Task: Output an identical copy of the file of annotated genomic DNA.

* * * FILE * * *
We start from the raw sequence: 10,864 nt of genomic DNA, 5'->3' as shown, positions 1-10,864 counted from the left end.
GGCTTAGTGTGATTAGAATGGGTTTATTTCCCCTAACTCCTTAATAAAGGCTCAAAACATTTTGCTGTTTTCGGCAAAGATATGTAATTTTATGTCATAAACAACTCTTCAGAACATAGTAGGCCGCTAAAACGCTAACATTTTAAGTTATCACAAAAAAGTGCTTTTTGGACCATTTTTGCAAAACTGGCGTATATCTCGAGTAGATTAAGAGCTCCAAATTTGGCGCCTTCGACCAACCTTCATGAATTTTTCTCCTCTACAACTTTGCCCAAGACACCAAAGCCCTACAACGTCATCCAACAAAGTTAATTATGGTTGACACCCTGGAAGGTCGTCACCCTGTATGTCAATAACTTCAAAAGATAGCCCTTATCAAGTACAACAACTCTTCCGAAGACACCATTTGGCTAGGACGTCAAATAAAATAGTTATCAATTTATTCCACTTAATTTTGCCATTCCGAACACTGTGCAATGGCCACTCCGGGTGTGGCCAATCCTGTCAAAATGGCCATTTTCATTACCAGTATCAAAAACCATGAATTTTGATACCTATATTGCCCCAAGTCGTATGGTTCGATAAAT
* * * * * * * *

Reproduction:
We start from the raw sequence: 10,864 nt of genomic DNA, 5'->3' as shown, positions 1-10,864 counted from the left end.
GGCTTAGTGTGATTAGAATGGGTTTATTTCCCCTAACTCCTTAATAAAGGCTCAAAACATTTTGCTGTTTTCGGCAAAGATATGTAATTTTATGTCATAAACAACTCTTCAGAACATAGTAGGCCGCTAAAACGCTAACATTTTAAGTTATCACAAAAAAGTGCTTTTTGGACCATTTTTGCAAAACTGGCGTATATCTCGAGTAGATTAAGAGCTCCAAATTTGGCGCCTTCGACCAACCTTCATGAATTTTTCTCCTCTACAACTTTGCCCAAGACACCAAAGCCCTACAACGTCATCCAACAAAGTTAATTATGGTTGACACCCTGGAAGGTCGTCACCCTGTATGTCAATAACTTCAAAAGATAGCCCTTATCAAGTACAACAACTCTTCCGAAGACACCATTTGGCTAGGACGTCAAATAAAATAGTTATCAATTTATTCCACTTAATTTTGCCATTCCGAACACTGTGCAATGGCCACTCCGGGTGTGGCCAATCCTGTCAAAATGGCCATTTTCATTACCAGTATCAAAAACCATGAATTTTGATACCTATATTGCCCCAAGTCGTATGGTTCGATAAAT